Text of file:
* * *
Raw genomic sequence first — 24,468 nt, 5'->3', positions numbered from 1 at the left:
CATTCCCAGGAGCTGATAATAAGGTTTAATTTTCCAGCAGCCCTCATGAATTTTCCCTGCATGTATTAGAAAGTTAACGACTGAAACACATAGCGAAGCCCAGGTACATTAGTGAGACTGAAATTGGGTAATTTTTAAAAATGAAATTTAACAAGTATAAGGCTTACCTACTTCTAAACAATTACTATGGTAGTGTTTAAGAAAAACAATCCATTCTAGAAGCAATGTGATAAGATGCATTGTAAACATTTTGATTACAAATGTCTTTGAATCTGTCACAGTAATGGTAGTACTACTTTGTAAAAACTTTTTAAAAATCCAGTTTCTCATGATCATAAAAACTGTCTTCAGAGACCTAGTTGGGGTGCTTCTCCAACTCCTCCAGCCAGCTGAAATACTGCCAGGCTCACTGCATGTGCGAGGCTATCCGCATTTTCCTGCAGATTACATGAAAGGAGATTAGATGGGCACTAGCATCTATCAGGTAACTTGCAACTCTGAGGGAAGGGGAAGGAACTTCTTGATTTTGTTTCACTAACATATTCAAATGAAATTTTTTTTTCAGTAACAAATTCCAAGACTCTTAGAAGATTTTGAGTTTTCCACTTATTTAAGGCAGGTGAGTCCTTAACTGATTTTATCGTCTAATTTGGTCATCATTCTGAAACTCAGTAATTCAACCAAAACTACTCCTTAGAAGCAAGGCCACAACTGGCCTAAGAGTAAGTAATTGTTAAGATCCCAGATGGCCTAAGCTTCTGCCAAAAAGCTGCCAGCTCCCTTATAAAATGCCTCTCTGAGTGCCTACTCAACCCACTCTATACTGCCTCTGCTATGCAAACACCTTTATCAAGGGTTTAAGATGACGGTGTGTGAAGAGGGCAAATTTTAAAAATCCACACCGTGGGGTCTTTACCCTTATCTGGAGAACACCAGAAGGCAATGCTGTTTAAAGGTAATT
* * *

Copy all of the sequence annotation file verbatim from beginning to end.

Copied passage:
Raw genomic sequence first — 24,468 nt, 5'->3', positions numbered from 1 at the left:
CATTCCCAGGAGCTGATAATAAGGTTTAATTTTCCAGCAGCCCTCATGAATTTTCCCTGCATGTATTAGAAAGTTAACGACTGAAACACATAGCGAAGCCCAGGTACATTAGTGAGACTGAAATTGGGTAATTTTTAAAAATGAAATTTAACAAGTATAAGGCTTACCTACTTCTAAACAATTACTATGGTAGTGTTTAAGAAAAACAATCCATTCTAGAAGCAATGTGATAAGATGCATTGTAAACATTTTGATTACAAATGTCTTTGAATCTGTCACAGTAATGGTAGTACTACTTTGTAAAAACTTTTTAAAAATCCAGTTTCTCATGATCATAAAAACTGTCTTCAGAGACCTAGTTGGGGTGCTTCTCCAACTCCTCCAGCCAGCTGAAATACTGCCAGGCTCACTGCATGTGCGAGGCTATCCGCATTTTCCTGCAGATTACATGAAAGGAGATTAGATGGGCACTAGCATCTATCAGGTAACTTGCAACTCTGAGGGAAGGGGAAGGAACTTCTTGATTTTGTTTCACTAACATATTCAAATGAAATTTTTTTTTCAGTAACAAATTCCAAGACTCTTAGAAGATTTTGAGTTTTCCACTTATTTAAGGCAGGTGAGTCCTTAACTGATTTTATCGTCTAATTTGGTCATCATTCTGAAACTCAGTAATTCAACCAAAACTACTCCTTAGAAGCAAGGCCACAACTGGCCTAAGAGTAAGTAATTGTTAAGATCCCAGATGGCCTAAGCTTCTGCCAAAAAGCTGCCAGCTCCCTTATAAAATGCCTCTCTGAGTGCCTACTCAACCCACTCTATACTGCCTCTGCTATGCAAACACCTTTATCAAGGGTTTAAGATGACGGTGTGTGAAGAGGGCAAATTTTAAAAATCCACACCGTGGGGTCTTTACCCTTATCTGGAGAACACCAGAAGGCAATGCTGTTTAAAGGTAATT